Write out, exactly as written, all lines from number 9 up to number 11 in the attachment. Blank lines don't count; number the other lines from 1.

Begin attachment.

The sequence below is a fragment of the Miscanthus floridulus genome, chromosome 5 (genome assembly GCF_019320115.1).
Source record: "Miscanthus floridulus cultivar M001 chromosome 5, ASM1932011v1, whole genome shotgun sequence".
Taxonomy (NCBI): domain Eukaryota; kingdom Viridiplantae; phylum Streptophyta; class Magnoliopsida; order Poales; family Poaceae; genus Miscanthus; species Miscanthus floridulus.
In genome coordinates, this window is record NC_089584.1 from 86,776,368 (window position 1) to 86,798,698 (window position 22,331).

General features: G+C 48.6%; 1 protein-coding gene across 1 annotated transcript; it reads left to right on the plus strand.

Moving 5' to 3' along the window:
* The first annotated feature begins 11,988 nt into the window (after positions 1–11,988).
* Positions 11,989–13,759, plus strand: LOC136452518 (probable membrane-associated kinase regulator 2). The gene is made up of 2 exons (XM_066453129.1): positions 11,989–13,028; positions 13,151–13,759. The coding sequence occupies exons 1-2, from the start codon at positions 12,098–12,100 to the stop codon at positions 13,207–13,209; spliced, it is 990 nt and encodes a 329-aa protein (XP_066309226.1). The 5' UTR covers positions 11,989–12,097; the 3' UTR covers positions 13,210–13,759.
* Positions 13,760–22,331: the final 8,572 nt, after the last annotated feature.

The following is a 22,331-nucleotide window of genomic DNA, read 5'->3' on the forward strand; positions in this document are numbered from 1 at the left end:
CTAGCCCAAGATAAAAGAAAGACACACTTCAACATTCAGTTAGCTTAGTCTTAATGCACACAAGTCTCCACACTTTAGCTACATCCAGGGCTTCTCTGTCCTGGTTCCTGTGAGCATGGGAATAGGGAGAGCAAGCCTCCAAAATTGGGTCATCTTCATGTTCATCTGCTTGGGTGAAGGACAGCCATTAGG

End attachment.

* Positions 13,760–22,331: the final 8,572 nt, after the last annotated feature.

The following is a 22,331-nucleotide window of genomic DNA, read 5'->3' on the forward strand; positions in this document are numbered from 1 at the left end:
CTAGCCCAAGATAAAAGAAAGACACACTTCAACATTCAGTTAGCTTAGTCTTAATGCACACAAGTCTCCACACTTTAGCTACATCCAGGGCTTCTCTGTCCTGGTTCCTGTGAGCATGGGAATAGGGAGAGCAAGCCTCCAAAATTGGGTCATCTTCATGTTCATCTGCTTGGGTGAAGGACAGCCATTAGG